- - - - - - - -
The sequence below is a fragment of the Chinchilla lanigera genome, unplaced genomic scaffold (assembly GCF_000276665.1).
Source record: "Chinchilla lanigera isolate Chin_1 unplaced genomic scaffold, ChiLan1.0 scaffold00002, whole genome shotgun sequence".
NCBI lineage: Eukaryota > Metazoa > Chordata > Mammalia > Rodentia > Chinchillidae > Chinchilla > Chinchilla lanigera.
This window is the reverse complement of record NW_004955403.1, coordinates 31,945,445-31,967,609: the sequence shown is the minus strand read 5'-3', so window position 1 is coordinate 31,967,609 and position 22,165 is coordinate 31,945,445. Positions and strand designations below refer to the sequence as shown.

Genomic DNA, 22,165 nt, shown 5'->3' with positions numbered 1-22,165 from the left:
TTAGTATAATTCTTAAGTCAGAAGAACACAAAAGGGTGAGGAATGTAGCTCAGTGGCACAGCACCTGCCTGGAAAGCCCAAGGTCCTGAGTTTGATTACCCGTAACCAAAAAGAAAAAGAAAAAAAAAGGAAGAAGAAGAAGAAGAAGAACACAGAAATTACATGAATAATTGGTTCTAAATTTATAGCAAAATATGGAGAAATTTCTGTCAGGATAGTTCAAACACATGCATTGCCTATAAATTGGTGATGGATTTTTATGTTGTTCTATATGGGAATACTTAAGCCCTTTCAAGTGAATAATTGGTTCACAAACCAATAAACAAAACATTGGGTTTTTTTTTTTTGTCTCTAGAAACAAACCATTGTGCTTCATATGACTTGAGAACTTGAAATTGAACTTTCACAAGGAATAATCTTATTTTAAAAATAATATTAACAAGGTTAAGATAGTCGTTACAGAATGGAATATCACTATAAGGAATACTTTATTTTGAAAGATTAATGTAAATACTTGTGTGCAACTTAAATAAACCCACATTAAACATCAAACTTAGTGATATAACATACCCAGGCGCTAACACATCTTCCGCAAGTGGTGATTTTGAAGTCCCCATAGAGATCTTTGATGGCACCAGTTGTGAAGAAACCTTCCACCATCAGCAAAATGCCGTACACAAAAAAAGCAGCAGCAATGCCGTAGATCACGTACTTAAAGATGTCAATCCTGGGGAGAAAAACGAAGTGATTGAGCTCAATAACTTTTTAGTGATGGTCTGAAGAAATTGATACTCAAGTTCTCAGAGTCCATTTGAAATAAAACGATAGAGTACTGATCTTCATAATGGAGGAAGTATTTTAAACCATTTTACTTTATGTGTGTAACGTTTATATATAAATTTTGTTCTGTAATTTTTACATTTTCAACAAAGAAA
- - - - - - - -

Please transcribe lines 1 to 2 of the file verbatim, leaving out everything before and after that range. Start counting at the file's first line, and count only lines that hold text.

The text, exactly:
The sequence below is a fragment of the Chinchilla lanigera genome, unplaced genomic scaffold (assembly GCF_000276665.1).
Source record: "Chinchilla lanigera isolate Chin_1 unplaced genomic scaffold, ChiLan1.0 scaffold00002, whole genome shotgun sequence".